The world's oldest living cat is a 24-year-old feline with a hankering for KFC chicken and kebabs.
The cat, Poppy, is a mutt that lives in Bournemouth, England, with owner Jacqui West. Poppy also shares the home with West's husband and two sons, as well as four other cats, a rabbit and a hamster.
Poppy, now blind and deaf, has lived through four United States presidents, and despite her frail health, she still rules the roost at home, her owners say. [Images: See the World from a Cat's Eyes]
"Poppy is definitely the top cat, and she is still quite feisty. If one of the other cats tries to eat her food, she will bite them on the ear," West told the Guinness World Records.
The family isn't sure exactly why Poppy has hung on for so long, but West said the cat eats canned and dried food, with occasional fast-food treats, such as KFC chicken, kebabs, and fish and chips.
Before Poppy was crowned the oldest living cat, a 23-year-old Kansas feline named Pinky held the title. Pinky passed away last year. The oldest cat ever recorded, Creme Puff, lived in Austin, Texas, until her death at 38 years and 3 days in 2005. The average indoor cat lives about 15 years.
Poppy may be 114-years-old in people years, but she's far from the oldest animal out there. Giant tortoises typically live for about 100 years, though one living in a Indian zoo reportedly lived to be 250 years old. An Asian elephant at a zoo in Taiwan also reportedly lived for 86 years. And an ocean quahog, or clam, found in a seabed near Iceland was a mind-boggling 507 years old when it was cracked open by researchers in 2006, USA Today reported.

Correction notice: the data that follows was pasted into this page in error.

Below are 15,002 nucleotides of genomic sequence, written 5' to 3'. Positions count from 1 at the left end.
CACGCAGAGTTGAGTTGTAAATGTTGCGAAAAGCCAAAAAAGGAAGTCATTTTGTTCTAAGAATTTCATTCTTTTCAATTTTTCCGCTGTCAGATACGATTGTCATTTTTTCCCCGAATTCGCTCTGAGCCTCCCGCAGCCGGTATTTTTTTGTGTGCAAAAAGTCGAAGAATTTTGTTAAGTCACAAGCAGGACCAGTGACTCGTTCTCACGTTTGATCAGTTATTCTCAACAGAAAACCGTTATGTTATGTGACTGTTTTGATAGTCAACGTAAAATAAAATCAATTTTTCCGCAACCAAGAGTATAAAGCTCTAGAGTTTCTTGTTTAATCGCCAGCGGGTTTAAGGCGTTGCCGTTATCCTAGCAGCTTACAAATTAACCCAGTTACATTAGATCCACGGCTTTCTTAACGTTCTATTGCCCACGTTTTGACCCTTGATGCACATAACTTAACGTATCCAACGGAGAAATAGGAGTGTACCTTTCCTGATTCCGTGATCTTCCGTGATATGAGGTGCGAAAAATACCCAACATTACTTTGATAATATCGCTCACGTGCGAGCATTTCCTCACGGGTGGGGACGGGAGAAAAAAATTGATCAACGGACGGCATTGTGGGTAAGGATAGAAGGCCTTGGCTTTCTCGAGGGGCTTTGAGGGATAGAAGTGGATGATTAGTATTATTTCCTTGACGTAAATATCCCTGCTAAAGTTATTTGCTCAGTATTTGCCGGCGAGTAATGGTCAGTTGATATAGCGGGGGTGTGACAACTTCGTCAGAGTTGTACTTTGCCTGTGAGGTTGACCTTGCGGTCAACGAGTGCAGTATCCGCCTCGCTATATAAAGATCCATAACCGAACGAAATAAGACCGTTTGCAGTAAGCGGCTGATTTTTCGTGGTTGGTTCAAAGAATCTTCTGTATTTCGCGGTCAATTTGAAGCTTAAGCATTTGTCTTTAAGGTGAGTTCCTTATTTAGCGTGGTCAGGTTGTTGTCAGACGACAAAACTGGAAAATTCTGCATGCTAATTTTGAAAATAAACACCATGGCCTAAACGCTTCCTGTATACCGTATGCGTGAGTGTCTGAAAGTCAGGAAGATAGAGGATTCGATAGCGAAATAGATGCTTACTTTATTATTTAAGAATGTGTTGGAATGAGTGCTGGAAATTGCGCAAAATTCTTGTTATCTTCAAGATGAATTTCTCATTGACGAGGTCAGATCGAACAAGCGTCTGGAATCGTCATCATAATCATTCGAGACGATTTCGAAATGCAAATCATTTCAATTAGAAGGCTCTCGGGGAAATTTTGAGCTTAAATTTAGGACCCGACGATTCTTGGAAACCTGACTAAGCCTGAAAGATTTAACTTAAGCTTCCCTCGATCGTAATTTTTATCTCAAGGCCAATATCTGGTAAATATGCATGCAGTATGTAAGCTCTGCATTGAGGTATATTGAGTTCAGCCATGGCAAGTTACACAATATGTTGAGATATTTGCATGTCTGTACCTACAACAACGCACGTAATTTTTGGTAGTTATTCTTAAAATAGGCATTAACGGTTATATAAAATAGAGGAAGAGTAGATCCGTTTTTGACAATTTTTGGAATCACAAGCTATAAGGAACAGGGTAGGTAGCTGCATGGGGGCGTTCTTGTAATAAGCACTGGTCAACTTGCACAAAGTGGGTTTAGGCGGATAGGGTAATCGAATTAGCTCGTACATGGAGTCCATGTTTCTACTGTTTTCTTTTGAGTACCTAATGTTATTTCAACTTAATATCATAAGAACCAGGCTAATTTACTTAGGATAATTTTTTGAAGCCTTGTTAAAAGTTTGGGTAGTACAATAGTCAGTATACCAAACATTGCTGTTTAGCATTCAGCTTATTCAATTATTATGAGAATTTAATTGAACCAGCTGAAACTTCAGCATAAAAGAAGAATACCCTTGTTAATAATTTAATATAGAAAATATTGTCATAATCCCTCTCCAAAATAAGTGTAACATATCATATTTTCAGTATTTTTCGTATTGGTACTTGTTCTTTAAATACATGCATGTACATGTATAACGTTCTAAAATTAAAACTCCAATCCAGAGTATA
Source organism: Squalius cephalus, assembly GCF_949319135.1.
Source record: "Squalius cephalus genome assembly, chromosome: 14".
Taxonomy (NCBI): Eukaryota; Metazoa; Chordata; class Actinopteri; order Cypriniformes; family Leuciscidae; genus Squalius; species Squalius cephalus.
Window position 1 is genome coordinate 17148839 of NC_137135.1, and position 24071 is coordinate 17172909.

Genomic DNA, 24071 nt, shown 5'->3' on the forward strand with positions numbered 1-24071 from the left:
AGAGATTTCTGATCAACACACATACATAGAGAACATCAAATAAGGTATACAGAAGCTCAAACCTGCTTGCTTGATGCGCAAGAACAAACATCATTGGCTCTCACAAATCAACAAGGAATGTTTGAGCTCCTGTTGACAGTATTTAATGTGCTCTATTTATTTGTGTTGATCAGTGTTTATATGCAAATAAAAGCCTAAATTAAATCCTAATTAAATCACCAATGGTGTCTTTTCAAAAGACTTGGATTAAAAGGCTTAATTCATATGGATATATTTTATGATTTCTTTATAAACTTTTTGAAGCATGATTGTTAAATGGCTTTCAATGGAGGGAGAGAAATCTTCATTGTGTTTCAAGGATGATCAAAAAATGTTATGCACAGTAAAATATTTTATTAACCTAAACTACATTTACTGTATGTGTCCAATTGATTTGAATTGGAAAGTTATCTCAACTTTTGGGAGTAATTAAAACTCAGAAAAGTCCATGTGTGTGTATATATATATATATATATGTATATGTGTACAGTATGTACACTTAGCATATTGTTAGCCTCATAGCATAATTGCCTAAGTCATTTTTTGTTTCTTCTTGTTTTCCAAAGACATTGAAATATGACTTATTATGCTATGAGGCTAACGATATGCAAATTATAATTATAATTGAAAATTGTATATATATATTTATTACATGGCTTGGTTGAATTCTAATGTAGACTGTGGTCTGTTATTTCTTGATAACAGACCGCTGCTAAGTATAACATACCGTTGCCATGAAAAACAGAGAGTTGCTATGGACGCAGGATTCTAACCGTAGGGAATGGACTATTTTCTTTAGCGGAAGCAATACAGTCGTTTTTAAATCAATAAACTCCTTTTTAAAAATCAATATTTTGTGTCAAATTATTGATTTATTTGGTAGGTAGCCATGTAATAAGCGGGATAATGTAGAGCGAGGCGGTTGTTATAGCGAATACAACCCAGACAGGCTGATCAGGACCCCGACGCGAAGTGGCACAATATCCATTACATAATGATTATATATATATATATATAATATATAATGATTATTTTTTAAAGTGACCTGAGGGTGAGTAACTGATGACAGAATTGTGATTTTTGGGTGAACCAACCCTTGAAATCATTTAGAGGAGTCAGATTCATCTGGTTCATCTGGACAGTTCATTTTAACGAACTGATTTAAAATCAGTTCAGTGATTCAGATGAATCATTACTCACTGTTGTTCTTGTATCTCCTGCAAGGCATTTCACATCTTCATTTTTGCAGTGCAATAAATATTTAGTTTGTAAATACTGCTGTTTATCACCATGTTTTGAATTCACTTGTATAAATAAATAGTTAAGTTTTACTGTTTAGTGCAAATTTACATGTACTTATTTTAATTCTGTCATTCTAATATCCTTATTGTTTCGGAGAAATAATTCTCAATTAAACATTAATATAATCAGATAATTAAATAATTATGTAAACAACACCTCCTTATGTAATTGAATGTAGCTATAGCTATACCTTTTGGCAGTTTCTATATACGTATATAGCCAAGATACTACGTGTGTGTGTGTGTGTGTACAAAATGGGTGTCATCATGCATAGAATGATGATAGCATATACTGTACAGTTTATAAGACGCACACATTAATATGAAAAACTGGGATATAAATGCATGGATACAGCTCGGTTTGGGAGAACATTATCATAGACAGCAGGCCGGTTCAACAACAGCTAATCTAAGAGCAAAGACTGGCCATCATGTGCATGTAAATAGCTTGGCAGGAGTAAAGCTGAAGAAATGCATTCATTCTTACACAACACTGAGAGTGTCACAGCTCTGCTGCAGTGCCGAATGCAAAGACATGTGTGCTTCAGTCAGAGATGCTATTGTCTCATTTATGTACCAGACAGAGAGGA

But even those venerable animals are far from the oldest living things on the planet. An ancient bristlecone pine tree in California is thought to be almost 5,000 years old, and a colony of clonal aspen in Utah, named Pando, is at least 80,000 years old. In 2007, bacteria discovered in Siberian soil was found to be more than half a million years old.
Live Science newsletter
Stay up to date on the latest science news by signing up for our Essentials newsletter.
Tia is the managing editor and was previously a senior writer for Live Science. Her work has appeared in Scientific American, Wired.com and other outlets. She holds a master's degree in bioengineering from the University of Washington, a graduate certificate in science writing from UC Santa Cruz and a bachelor's degree in mechanical engineering from the University of Texas at Austin. Tia was part of a team at the Milwaukee Journal Sentinel that published the Empty Cradles series on preterm births, which won multiple awards, including the 2012 Casey Medal for Meritorious Journalism.